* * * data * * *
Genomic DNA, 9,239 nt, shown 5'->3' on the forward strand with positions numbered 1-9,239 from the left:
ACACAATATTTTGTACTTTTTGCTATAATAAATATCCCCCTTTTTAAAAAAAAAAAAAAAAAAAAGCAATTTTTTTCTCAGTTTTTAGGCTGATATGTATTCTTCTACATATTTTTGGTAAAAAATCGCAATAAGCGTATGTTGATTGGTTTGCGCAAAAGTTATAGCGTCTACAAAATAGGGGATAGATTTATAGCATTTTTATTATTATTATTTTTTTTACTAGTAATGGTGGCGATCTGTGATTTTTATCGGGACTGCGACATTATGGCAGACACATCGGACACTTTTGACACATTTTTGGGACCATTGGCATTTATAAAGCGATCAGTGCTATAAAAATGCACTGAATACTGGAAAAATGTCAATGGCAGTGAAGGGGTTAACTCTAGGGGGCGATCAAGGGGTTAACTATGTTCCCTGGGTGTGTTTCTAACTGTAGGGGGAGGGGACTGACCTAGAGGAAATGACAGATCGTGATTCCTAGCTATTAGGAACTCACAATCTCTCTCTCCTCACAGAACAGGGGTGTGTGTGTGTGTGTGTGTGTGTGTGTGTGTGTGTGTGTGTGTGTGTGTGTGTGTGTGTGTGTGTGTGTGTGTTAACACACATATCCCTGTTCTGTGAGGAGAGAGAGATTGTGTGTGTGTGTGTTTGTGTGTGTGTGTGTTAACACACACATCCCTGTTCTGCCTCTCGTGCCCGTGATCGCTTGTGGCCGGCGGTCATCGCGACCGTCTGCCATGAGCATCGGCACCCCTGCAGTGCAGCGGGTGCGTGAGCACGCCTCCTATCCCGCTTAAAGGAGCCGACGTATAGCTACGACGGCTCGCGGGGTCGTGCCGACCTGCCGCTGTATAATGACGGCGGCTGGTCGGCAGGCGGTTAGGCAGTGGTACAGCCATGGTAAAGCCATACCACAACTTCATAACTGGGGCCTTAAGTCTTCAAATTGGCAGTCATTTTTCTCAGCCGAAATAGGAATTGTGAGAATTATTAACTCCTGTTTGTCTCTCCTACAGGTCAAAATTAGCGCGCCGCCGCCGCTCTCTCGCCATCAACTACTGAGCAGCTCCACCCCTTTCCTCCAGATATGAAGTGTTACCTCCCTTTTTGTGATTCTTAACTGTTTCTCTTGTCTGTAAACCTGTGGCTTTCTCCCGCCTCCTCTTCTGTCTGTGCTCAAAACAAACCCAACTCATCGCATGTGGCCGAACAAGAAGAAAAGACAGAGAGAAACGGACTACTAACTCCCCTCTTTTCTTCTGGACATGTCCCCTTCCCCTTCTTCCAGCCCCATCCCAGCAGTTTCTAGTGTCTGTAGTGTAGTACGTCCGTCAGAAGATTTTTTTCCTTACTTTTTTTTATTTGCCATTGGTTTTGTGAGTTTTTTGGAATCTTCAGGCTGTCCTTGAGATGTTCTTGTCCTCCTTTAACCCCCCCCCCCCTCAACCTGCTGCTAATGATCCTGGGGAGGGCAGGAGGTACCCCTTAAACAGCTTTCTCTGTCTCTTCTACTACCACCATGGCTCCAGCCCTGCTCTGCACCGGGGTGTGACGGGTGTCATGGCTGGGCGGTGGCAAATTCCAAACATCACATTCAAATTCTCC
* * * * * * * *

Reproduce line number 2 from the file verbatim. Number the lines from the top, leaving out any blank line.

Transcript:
ACACAATATTTTGTACTTTTTGCTATAATAAATATCCCCCTTTTTAAAAAAAAAAAAAAAAAAAAGCAATTTTTTTCTCAGTTTTTAGGCTGATATGTATTCTTCTACATATTTTTGGTAAAAAATCGCAATAAGCGTATGTTGATTGGTTTGCGCAAAAGTTATAGCGTCTACAAAATAGGGGATAGATTTATAGCATTTTTATTATTATTATTTTTTTTACTAGTAATGGTGGCGATCTGTGATTTTTATCGGGACTGCGACATTATGGCAGACACATCGGACACTTTTGACACATTTTTGGGACCATTGGCATTTATAAAGCGATCAGTGCTATAAAAATGCACTGAATACTGGAAAAATGTCAATGGCAGTGAAGGGGTTAACTCTAGGGGGCGATCAAGGGGTTAACTATGTTCCCTGGGTGTGTTTCTAACTGTAGGGGGAGGGGACTGACCTAGAGGAAATGACAGATCGTGATTCCTAGCTATTAGGAACTCACAATCTCTCTCTCCTCACAGAACAGGGGTGTGTGTGTGTGTGTGTGTGTGTGTGTGTGTGTGTGTGTGTGTGTGTGTGTGTGTGTGTGTGTGTGTGTGTGTTAACACACATATCCCTGTTCTGTGAGGAGAGAGAGATTGTGTGTGTGTGTGTTTGTGTGTGTGTGTGTTAACACACACATCCCTGTTCTGCCTCTCGTGCCCGTGATCGCTTGTGGCCGGCGGTCATCGCGACCGTCTGCCATGAGCATCGGCACCCCTGCAGTGCAGCGGGTGCGTGAGCACGCCTCCTATCCCGCTTAAAGGAGCCGACGTATAGCTACGACGGCTCGCGGGGTCGTGCCGACCTGCCGCTGTATAATGACGGCGGCTGGTCGGCAGGCGGTTAGGCAGTGGTACAGCCATGGTAAAGCCATACCACAACTTCATAACTGGGGCCTTAAGTCTTCAAATTGGCAGTCATTTTTCTCAGCCGAAATAGGAATTGTGAGAATTATTAACTCCTGTTTGTCTCTCCTACAGGTCAAAATTAGCGCGCCGCCGCCGCTCTCTCGCCATCAACTACTGAGCAGCTCCACCCCTTTCCTCCAGATATGAAGTGTTACCTCCCTTTTTGTGATTCTTAACTGTTTCTCTTGTCTGTAAACCTGTGGCTTTCTCCCGCCTCCTCTTCTGTCTGTGCTCAAAACAAACCCAACTCATCGCATGTGGCCGAACAAGAAGAAAAGACAGAGAGAAACGGACTACTAACTCCCCTCTTTTCTTCTGGACATGTCCCCTTCCCCTTCTTCCAGCCCCATCCCAGCAGTTTCTAGTGTCTGTAGTGTAGTACGTCCGTCAGAAGATTTTTTTCCTTACTTTTTTTTATTTGCCATTGGTTTTGTGAGTTTTTTGGAATCTTCAGGCTGTCCTTGAGATGTTCTTGTCCTCCTTTAACCCCCCCCCCCCTCAACCTGCTGCTAATGATCCTGGGGAGGGCAGGAGGTACCCCTTAAACAGCTTTCTCTGTCTCTTCTACTACCACCATGGCTCCAGCCCTGCTCTGCACCGGGGTGTGACGGGTGTCATGGCTGGGCGGTGGCAAATTCCAAACATCACATTCAAATTCTCC